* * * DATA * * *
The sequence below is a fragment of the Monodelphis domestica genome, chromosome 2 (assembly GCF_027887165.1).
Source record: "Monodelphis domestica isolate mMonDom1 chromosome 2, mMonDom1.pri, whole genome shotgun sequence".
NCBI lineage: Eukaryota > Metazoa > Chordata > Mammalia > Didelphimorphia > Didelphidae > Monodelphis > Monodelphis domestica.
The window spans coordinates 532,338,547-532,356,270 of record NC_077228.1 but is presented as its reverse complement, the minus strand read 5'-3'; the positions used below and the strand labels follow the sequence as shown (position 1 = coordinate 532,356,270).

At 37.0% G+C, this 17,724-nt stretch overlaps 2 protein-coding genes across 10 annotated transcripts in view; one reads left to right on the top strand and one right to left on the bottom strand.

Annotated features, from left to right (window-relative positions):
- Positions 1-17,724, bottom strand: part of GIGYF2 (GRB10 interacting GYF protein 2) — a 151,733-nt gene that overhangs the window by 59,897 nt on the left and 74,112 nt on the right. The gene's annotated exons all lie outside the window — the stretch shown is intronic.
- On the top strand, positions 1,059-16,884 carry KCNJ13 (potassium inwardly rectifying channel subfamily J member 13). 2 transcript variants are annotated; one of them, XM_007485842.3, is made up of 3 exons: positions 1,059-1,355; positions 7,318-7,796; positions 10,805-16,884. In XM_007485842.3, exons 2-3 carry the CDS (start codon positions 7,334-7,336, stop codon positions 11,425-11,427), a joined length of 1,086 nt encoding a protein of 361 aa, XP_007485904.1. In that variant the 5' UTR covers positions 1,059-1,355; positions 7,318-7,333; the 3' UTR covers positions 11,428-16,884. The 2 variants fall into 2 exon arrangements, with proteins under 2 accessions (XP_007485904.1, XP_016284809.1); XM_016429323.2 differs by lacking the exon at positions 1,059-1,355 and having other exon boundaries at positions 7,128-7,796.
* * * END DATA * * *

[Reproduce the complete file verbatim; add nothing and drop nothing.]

The sequence below is a fragment of the Monodelphis domestica genome, chromosome 2 (assembly GCF_027887165.1).
Source record: "Monodelphis domestica isolate mMonDom1 chromosome 2, mMonDom1.pri, whole genome shotgun sequence".
NCBI lineage: Eukaryota > Metazoa > Chordata > Mammalia > Didelphimorphia > Didelphidae > Monodelphis > Monodelphis domestica.
The window spans coordinates 532,338,547-532,356,270 of record NC_077228.1 but is presented as its reverse complement, the minus strand read 5'-3'; the positions used below and the strand labels follow the sequence as shown (position 1 = coordinate 532,356,270).

At 37.0% G+C, this 17,724-nt stretch overlaps 2 protein-coding genes across 10 annotated transcripts in view; one reads left to right on the top strand and one right to left on the bottom strand.

Annotated features, from left to right (window-relative positions):
- Positions 1-17,724, bottom strand: part of GIGYF2 (GRB10 interacting GYF protein 2) — a 151,733-nt gene that overhangs the window by 59,897 nt on the left and 74,112 nt on the right. The gene's annotated exons all lie outside the window — the stretch shown is intronic.
- On the top strand, positions 1,059-16,884 carry KCNJ13 (potassium inwardly rectifying channel subfamily J member 13). 2 transcript variants are annotated; one of them, XM_007485842.3, is made up of 3 exons: positions 1,059-1,355; positions 7,318-7,796; positions 10,805-16,884. In XM_007485842.3, exons 2-3 carry the CDS (start codon positions 7,334-7,336, stop codon positions 11,425-11,427), a joined length of 1,086 nt encoding a protein of 361 aa, XP_007485904.1. In that variant the 5' UTR covers positions 1,059-1,355; positions 7,318-7,333; the 3' UTR covers positions 11,428-16,884. The 2 variants fall into 2 exon arrangements, with proteins under 2 accessions (XP_007485904.1, XP_016284809.1); XM_016429323.2 differs by lacking the exon at positions 1,059-1,355 and having other exon boundaries at positions 7,128-7,796.